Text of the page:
The question of jurisdiction raised by the •defendant's exception cannot be sustained,’for the action is slot upon the lost note (see Fisher v. Webb, ante,) but is in nature-of assumpsit for money had -and received tothe use •of the plaintiff. T-he defendant contends that the action cannot be sustained, for the reason that the promise of the defendant is to pay the debt'of 'Green and is within the ■statute of frauds.
In construing this statute, (our act of 1819), it may be ‘laid down as a general rule, “that a promise to answer for the debt, default or miscarriage of another for which that •other remains liable, must be in writing to satisfythe statute •of frauds-; contra, when-the other does not remain liable.” I Smith L. C., 371. But there are numerous exceptions to •the rule. Chief Justice Kent, in the case of Leonard v. Vredenburgh, 8 Johns. Rep, 29, went very fully and elaborately into the discussion of the many diversified and vexed •questions arising in the construction of this statute, and he divided the subject into three classes-:
1. Cases in which the promise is collateral to the principal contract, but is made at the same time and becomes an •essential ground of credit given to the principal or direct •creditor.
2. Cases -in which the collateral undertaking is subsequent to the creation of the debt, and was not the inducement io-it, though-the subsisting liability is therground of *54the promise without any distinct and unconnected inducement.
3. A third class of cases is where the promise to pay the-debt of another arises ou-t of some new and original consideration of. benefit or harms moving between the-original*, contracting parties.
He says the two-first ©lasses are within, the statute and the-last is not, and the reason given why this last class does not come within the statute is because the promise is made upon a new and independent consideration,, and it matters not whether the original debt continues to subsist or not. Im 1 Smith L. C., 885, as coming under the íast class,, a promise-to pay an antecedent debt in consideration of property placed in the hands- of the promisor by the debtor, or of some new engagements or contracts entered into by the-ereditor, has been held not to require a writing l© give ife validity. Olmstead v. Gouls, 18 Johns., 12. And in Wait v. Wait, 28 Vermont, 350, it is decided that a parol promise to. pay the debt of another in consideration of property placed^ fey the debtor in the promisor’s hands is- not within the-statute of frauds. It is an original- promise and binding? ■upon the promisor,, and in this respect it is immaterial whether the liability of the original debtor is continued oc-discharged.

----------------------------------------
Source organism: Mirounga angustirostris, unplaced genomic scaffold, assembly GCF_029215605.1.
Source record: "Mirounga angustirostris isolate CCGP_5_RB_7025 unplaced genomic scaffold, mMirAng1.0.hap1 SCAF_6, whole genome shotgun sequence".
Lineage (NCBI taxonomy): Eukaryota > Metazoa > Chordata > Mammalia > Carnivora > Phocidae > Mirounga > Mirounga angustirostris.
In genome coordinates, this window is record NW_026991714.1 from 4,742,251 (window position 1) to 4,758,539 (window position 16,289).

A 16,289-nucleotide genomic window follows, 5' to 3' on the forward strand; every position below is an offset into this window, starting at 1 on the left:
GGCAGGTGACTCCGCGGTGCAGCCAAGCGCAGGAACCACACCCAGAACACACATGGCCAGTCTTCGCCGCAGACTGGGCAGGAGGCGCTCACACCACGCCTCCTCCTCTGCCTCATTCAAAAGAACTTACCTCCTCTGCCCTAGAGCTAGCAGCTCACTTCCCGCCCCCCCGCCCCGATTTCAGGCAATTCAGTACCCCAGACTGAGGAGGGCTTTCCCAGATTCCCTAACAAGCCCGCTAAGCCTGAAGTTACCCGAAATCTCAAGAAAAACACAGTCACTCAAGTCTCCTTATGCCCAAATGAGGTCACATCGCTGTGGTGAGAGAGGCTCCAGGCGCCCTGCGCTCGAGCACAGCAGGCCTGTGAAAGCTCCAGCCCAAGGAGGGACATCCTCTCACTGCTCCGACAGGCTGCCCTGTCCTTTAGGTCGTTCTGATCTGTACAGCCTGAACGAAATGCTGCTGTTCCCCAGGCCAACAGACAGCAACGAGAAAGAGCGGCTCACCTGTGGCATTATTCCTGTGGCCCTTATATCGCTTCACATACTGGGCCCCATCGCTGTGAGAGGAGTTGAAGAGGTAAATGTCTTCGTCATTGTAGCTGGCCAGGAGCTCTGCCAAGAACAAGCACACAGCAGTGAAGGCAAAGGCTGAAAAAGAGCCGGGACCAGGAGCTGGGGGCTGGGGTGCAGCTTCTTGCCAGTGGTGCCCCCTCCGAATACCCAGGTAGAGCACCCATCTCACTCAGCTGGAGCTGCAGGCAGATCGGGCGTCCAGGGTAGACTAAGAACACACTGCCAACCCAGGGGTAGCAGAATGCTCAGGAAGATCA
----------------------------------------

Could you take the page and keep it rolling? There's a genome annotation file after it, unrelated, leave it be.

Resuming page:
The same doctrine has feéen recognized and adopted by several decisions in-this court,, upon the ground that the-promise made and- the liability incurred are to be regarded as an original and independent promise founded upon a new consideration and binding upon the promisor, bat i.t applies only where the- property has been converted into-money, and the mosey received*. Draughan v. Bunting, 9 Ired., 10; Hall v. Robinson, 8 Ired., 56; Hicks v. Critcher, Phil., 353; Threadgill v. McLendon, 76 N. C., 24, Stanley v. Hendricks, 13 Ired., 86. In the last cited case, Chief Justice PeabsoN.says:. “The principle is this:, when,,in considera*55tion of the promise to pay the debt '-of -another, the defendant receives property and realizes'the proceeds, the promise is not within the mischief provided against; -and the plaintiff may recover on the promise or in an action for money had and received. For although the promise is in words to. pay the debt of another-and the performance of it discharges that debt, still the consideration was not for the benefit or ease of the original debtor, but for a purpose entirely collateral, so as to create an original and distinct cause of action.”
The case of Threadgill v. McLendon seems to be directly in point. There, the plaintiff furnished supplies to a cropper of the defendant upon a promise by the defendant to pay for the same, and afterwards took into his possession cotton belonging to the cropper and sufficient to pay the plaintiff’s account, and thereafter promised to pay the same; and if was held that the promise was not within the statute, and that defendant was liable, for the reason that the promise was not made by defendant as surety for his cropper but for himself, because the fund out of which the debt was to-be paid was in his hands. It was insisted in this case by defendant’s counsel, that the case did not come within the principal of Draughan v. Bunting, and other-cases, 'because the cotton had not been sold; but the objection was met by the answer that cotton was a cash article and might be readily- converted into money.
Upon these authorities we hold that the promise of the defendant to-pay the debt of Green -to the plaintiff 'was not within the act of 1819, and that there is no error upon that point. The judgment of the superior court is therefore affirmed. ' -
No error. . Affirmed.